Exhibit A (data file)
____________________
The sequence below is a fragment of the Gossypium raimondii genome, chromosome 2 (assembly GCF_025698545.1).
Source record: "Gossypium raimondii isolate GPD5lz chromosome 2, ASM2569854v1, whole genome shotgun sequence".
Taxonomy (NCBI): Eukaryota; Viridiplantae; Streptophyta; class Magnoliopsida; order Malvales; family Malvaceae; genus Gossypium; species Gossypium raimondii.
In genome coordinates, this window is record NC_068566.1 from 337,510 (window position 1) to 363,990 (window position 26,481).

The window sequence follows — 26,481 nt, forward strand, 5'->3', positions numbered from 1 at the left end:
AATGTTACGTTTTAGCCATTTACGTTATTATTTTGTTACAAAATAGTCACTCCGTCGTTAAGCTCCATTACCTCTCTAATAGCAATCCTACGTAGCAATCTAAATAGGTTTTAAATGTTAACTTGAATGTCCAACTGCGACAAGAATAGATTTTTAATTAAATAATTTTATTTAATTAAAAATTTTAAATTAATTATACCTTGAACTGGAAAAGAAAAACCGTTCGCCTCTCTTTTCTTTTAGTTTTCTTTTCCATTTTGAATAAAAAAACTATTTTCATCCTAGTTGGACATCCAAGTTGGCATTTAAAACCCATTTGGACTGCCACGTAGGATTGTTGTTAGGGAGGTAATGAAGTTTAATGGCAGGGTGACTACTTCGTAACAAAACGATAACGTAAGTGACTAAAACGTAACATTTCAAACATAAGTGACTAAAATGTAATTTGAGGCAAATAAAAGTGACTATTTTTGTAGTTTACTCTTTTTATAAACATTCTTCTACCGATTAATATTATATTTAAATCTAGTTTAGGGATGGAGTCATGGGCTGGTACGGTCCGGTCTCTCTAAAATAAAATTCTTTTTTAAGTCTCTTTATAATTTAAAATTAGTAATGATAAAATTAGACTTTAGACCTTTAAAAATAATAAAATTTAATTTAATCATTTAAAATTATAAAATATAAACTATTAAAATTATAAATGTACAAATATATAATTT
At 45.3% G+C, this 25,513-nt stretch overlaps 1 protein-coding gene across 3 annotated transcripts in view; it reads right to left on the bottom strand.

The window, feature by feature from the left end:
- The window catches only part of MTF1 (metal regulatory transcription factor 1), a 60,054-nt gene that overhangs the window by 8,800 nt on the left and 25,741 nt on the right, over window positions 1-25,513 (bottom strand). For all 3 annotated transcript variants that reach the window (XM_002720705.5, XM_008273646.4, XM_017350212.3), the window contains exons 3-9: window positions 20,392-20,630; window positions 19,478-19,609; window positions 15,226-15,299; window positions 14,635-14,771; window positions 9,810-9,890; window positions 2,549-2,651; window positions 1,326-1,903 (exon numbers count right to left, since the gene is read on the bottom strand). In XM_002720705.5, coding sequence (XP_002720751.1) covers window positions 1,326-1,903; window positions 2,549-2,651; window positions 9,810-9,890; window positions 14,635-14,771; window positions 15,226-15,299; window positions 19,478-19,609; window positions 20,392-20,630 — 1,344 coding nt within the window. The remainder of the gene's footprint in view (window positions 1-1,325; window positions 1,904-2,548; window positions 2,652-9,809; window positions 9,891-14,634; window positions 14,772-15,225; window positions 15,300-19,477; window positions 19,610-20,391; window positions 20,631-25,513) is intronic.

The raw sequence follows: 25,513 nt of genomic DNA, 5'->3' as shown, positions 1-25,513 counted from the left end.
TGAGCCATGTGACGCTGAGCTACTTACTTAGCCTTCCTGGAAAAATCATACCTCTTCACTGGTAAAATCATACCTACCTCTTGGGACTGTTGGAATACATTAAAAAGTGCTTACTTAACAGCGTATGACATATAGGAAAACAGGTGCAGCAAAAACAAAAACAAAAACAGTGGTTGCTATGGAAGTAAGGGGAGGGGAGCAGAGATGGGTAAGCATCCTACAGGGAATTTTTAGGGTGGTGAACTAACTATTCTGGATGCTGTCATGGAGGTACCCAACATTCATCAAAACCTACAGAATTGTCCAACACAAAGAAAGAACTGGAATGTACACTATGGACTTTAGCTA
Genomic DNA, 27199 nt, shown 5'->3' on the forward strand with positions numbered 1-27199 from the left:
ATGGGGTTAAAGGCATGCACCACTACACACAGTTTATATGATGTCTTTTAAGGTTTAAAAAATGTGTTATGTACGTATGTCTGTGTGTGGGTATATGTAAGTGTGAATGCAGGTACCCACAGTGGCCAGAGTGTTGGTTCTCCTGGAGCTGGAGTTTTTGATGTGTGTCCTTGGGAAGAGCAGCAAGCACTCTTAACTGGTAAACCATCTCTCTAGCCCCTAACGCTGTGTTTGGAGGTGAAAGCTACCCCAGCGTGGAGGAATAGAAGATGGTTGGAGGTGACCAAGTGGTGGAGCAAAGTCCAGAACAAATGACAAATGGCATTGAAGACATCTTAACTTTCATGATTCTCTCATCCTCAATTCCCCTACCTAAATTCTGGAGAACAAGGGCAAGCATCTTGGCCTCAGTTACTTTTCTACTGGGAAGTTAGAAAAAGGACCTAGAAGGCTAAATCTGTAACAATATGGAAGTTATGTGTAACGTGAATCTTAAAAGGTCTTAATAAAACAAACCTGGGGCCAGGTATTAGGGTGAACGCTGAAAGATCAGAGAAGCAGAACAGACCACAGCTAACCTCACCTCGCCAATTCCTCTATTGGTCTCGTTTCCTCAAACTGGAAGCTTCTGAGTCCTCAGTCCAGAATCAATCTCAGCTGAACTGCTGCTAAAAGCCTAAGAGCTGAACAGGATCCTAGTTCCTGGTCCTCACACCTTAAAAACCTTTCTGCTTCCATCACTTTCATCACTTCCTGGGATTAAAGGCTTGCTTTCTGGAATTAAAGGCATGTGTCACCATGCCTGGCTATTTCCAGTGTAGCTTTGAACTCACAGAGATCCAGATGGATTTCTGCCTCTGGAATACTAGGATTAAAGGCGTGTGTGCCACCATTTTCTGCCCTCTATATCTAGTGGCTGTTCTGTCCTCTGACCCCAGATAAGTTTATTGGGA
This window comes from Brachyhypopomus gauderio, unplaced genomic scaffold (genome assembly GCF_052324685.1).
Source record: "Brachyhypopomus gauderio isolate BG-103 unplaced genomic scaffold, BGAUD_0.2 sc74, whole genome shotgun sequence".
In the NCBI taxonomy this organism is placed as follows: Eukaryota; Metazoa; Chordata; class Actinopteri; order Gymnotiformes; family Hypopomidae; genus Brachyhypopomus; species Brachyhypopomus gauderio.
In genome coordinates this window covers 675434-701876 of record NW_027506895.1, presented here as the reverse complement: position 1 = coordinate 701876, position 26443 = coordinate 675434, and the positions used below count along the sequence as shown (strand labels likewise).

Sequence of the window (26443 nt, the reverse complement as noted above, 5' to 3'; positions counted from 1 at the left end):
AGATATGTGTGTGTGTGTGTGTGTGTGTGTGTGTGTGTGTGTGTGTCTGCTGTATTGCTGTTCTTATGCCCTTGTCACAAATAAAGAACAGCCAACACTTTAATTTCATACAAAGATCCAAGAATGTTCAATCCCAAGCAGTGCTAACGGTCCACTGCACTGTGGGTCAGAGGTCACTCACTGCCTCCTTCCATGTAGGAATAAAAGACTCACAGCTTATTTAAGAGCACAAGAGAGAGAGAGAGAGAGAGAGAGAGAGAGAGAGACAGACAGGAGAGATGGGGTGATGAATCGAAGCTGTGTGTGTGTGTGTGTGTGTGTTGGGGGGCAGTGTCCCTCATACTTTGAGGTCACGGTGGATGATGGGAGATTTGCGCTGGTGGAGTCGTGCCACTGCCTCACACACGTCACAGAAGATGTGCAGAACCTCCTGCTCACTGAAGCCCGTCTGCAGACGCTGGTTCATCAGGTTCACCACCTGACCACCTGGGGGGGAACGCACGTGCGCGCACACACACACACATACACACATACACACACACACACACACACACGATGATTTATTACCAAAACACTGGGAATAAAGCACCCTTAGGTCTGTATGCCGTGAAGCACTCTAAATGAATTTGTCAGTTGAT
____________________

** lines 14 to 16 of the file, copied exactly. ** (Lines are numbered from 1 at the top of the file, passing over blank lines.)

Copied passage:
This window comes from Brachyhypopomus gauderio, unplaced genomic scaffold (genome assembly GCF_052324685.1).
Source record: "Brachyhypopomus gauderio isolate BG-103 unplaced genomic scaffold, BGAUD_0.2 sc74, whole genome shotgun sequence".
In the NCBI taxonomy this organism is placed as follows: Eukaryota; Metazoa; Chordata; class Actinopteri; order Gymnotiformes; family Hypopomidae; genus Brachyhypopomus; species Brachyhypopomus gauderio.